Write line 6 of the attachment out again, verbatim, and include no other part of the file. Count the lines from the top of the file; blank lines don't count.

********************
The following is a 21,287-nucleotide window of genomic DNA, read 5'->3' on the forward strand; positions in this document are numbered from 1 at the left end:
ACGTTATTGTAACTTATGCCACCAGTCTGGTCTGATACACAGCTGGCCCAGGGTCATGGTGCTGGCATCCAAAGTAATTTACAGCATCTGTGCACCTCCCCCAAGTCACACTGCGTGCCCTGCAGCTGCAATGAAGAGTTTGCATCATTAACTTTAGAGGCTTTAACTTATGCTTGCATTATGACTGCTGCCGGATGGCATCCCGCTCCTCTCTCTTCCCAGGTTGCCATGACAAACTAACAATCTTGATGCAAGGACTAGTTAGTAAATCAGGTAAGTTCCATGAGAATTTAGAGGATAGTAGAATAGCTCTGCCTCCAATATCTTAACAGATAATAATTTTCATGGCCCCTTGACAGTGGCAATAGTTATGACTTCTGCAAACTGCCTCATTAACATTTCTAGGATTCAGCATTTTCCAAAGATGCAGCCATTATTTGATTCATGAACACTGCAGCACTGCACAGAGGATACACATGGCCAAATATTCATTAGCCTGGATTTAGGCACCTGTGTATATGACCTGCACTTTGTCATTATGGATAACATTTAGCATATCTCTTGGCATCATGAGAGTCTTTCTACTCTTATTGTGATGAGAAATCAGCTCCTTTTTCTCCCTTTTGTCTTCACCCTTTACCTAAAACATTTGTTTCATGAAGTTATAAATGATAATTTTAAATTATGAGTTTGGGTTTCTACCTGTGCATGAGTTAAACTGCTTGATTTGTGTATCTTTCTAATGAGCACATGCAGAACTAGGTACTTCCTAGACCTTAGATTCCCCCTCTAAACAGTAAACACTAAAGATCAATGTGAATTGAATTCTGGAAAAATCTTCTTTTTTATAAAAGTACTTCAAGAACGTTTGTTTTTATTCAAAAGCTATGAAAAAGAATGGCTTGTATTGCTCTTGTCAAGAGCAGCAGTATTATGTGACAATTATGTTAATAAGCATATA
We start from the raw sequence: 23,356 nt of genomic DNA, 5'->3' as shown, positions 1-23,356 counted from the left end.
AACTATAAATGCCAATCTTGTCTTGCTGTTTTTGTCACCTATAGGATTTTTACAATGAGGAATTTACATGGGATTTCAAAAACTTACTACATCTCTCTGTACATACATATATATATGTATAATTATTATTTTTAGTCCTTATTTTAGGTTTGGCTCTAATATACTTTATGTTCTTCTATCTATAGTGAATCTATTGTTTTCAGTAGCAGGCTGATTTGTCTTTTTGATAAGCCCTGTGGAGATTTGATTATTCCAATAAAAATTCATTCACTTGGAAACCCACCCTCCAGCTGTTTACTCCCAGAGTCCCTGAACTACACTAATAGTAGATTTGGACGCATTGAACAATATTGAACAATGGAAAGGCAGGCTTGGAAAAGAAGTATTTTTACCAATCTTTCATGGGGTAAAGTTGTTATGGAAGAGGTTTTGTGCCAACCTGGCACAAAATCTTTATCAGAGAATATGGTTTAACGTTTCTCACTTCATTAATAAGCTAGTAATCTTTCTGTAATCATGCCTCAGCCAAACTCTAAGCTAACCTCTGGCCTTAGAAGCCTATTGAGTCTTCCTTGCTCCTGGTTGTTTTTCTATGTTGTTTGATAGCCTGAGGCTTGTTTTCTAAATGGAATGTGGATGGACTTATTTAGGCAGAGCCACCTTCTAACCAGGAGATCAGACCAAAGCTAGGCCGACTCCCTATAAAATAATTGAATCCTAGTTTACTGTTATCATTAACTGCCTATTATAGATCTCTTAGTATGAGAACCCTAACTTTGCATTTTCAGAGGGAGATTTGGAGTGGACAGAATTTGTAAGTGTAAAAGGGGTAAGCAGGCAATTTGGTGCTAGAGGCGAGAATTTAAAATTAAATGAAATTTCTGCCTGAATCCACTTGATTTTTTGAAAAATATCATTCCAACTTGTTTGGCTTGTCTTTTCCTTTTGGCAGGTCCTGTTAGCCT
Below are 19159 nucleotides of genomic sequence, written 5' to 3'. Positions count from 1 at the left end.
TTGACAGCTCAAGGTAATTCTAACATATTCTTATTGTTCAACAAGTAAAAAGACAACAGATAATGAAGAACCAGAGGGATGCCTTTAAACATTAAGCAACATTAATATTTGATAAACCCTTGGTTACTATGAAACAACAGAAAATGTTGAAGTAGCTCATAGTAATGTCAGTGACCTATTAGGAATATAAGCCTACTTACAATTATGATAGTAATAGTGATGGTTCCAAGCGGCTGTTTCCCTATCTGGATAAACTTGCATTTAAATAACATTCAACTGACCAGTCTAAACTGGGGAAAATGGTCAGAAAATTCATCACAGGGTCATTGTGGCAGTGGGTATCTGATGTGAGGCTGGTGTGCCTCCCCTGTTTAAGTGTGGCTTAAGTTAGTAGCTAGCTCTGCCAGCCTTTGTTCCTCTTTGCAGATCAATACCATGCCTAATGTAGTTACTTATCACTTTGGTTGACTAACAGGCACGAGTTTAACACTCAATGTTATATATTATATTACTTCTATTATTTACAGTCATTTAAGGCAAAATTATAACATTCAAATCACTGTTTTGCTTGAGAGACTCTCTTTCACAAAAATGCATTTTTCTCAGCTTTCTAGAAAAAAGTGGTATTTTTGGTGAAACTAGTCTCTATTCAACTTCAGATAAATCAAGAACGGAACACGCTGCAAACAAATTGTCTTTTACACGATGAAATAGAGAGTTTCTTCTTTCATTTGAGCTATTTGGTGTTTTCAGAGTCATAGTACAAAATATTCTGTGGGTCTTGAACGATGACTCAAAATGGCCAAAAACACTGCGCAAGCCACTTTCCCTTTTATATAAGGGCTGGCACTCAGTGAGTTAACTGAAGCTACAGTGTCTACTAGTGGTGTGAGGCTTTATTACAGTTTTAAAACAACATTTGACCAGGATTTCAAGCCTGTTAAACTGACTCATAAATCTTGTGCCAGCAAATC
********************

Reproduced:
TTGACAGCTCAAGGTAATTCTAACATATTCTTATTGTTCAACAAGTAAAAAGACAACAGATAATGAAGAACCAGAGGGATGCCTTTAAACATTAAGCAACATTAATATTTGATAAACCCTTGGTTACTATGAAACAACAGAAAATGTTGAAGTAGCTCATAGTAATGTCAGTGACCTATTAGGAATATAAGCCTACTTACAATTATGATAGTAATAGTGATGGTTCCAAGCGGCTGTTTCCCTATCTGGATAAACTTGCATTTAAATAACATTCAACTGACCAGTCTAAACTGGGGAAAATGGTCAGAAAATTCATCACAGGGTCATTGTGGCAGTGGGTATCTGATGTGAGGCTGGTGTGCCTCCCCTGTTTAAGTGTGGCTTAAGTTAGTAGCTAGCTCTGCCAGCCTTTGTTCCTCTTTGCAGATCAATACCATGCCTAATGTAGTTACTTATCACTTTGGTTGACTAACAGGCACGAGTTTAACACTCAATGTTATATATTATATTACTTCTATTATTTACAGTCATTTAAGGCAAAATTATAACATTCAAATCACTGTTTTGCTTGAGAGACTCTCTTTCACAAAAATGCATTTTTCTCAGCTTTCTAGAAAAAAGTGGTATTTTTGGTGAAACTAGTCTCTATTCAACTTCAGATAAATCAAGAACGGAACACGCTGCAAACAAATTGTCTTTTACACGATGAAATAGAGAGTTTCTTCTTTCATTTGAGCTATTTGGTGTTTTCAGAGTCATAGTACAAAATATTCTGTGGGTCTTGAACGATGACTCAAAATGGCCAAAAACACTGCGCAAGCCACTTTCCCTTTTATATAAGGGCTGGCACTCAGTGAGTTAACTGAAGCTACAGTGTCTACTAGTGGTGTGAGGCTTTATTACAGTTTTAAAACAACATTTGACCAGGATTTCAAGCCTGTTAAACTGACTCATAAATCTTGTGCCAGCAAATC